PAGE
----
Second Thanksgiving

by | Nov 26, 2011 | 1 comment

I can’t sleep.  I stay up late.  Until 1 or 2 am.  I stare at your chair and your desk.  The bus tickets you left for me on top of the extra napkins you always carried around in your pockets on one speaker.  “You can use these to go into the city.”  A baseball hat, your glasses, belt, and wallet on top of your other speaker.

The widow dinner group I had attended a few times is emailing about getting together and hiring a psychic to do a private reading for them at one of their homes.

The psychoanalyst at Audrey’s school stops me one day as I’m leaving the playground with another mom after dropping Audrey off.  “Can I talk to you for a second?”  The other mom runs away.  “How are you?”  “Oh you know, doing the best I can.  Ask me in ten years…haha.” (See my joke.)  He looks at me seriously and says that he’s concerned and it shouldn’t take that long.  He is caring and I like him but later this bothers me.  I know a lot of widowed people at this point- and he is not one of them, and yes, it can take that long.  “It’s just that you’ve suffered loss upon loss,” he tells me.  Thanks.

I take Audrey to a “Princess Ball” where I imagine you would’ve danced with her on the little dance floor surrounding by the motley crew of women dressed up as the Disney princesses.  Instead, I dance with her- to Girls Just Want to Have Fun- spinning her around and rolling her in and out on my arm the way you did to me when we danced just for fun in our apartment, a long time ago.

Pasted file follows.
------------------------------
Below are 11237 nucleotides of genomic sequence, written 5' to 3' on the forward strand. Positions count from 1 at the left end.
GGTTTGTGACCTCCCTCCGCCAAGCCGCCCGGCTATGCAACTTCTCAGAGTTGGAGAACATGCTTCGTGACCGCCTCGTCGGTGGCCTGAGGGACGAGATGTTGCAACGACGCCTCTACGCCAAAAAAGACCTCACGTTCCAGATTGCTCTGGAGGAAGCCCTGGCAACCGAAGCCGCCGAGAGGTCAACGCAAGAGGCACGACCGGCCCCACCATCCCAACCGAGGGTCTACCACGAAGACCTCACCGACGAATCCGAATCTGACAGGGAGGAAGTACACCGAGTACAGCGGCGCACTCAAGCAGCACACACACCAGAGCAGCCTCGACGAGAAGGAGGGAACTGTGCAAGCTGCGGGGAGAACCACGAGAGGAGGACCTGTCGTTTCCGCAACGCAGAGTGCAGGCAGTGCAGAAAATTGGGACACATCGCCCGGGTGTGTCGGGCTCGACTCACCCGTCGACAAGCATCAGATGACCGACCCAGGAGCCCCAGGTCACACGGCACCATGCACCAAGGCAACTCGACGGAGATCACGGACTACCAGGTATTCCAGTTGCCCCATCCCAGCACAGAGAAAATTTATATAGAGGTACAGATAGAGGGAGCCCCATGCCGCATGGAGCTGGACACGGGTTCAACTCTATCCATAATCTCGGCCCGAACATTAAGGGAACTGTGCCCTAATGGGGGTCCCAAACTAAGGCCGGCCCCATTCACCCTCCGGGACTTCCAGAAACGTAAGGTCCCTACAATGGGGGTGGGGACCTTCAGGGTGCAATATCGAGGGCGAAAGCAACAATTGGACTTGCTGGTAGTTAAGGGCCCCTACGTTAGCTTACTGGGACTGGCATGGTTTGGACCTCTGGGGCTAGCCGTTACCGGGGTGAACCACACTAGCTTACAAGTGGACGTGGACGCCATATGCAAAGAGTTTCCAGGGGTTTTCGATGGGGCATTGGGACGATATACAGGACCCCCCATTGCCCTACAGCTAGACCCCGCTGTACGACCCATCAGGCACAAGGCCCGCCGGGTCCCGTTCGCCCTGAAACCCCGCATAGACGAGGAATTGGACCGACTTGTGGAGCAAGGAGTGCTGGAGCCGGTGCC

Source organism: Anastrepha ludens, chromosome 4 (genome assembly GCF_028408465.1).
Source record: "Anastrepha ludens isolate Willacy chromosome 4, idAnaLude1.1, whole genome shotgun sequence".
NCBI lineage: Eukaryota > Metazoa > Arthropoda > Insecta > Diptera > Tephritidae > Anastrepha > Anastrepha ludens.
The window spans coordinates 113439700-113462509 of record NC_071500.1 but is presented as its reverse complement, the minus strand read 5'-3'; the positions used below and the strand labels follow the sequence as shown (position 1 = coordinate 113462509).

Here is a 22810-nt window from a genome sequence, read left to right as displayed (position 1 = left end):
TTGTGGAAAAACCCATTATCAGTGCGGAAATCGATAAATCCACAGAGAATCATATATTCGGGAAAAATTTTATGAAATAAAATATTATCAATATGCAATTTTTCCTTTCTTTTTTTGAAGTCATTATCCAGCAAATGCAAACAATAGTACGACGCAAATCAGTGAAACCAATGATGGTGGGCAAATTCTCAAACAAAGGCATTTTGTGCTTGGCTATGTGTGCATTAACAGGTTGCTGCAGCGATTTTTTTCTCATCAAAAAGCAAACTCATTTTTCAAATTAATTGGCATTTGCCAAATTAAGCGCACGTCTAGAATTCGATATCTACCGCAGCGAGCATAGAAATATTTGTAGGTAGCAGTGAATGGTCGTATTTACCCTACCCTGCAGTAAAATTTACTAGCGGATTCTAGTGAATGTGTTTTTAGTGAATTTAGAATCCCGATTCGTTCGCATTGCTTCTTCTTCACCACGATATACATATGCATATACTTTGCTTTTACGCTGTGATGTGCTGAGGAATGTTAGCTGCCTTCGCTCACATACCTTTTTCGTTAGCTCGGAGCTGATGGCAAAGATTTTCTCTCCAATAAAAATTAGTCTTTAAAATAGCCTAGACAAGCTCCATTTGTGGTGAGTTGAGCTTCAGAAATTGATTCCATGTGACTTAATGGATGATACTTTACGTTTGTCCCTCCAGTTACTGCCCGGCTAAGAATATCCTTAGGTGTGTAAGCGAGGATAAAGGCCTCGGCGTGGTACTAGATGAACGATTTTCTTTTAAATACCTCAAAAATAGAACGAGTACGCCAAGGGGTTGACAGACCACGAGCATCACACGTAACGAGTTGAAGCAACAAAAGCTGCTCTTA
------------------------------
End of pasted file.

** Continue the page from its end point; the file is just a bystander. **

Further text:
Audrey has entered a new and terrible phase.  She has tantrums for the first time.  She gets overtired and doesn’t know what she wants screaming for me to help her with something and then pushing me away.  She is conflicted.  It is a draining time for us.  Most everything from taking a bath to brushing teeth, going to bed- has become a battle.  I wonder how you would’ve handled it or what you would’ve said to me if you were here.

I correspond with a friend who was a pastor at an old church of ours who lost his wife at 32 from cancer.  We hadn’t spoken since her funeral.  He is the one I mention in one of my early posts about what not to say to people.  “She was really great,” is what I had said as we stood near her open casket, Dan by my side.  He tells me that he went for walks from about midnight  until 3 am for almost a year just crying and thinking.  And that one night he had a breakthrough and God told him he could handle whatever anger he had so he opened up his mouth and uttered every profanity.  He is remarried with children now and lives in Bolivia.  He tells me to close my computer and give it a try.  “I hate you,”  is all that comes out…quietly.

A friend’s husband volunteers to come have a “date” with Audrey.  He takes her for Korean food and helps her learn how to use her scooter.  It is the first time she’s had alone time with a man since you died.  He tells me it must have been hard for me, but it wasn’t.  I am just sad that it is so luxurious for her to have an afternoon like that.

A friend of yours comes over to help me with the music files on your computer.  I want to make sure I save them well.  There were a few that I had been unable to open.  He opens them.  One is a song of mine you had laid down cello tracks for.  I had never heard this.  Another is a nursery rhyme you loved to sing to Audrey to your own tune.  Turns out you created a whole instrumental to the song you made up.  You never got to play it for us.

After he organizes the files and converts some of the Logic files to mp3s we sit and talk theology.  He’s the liberal, cynical Christian and he admits that none of us really know what happens after death.  I am not comforted by our conversation.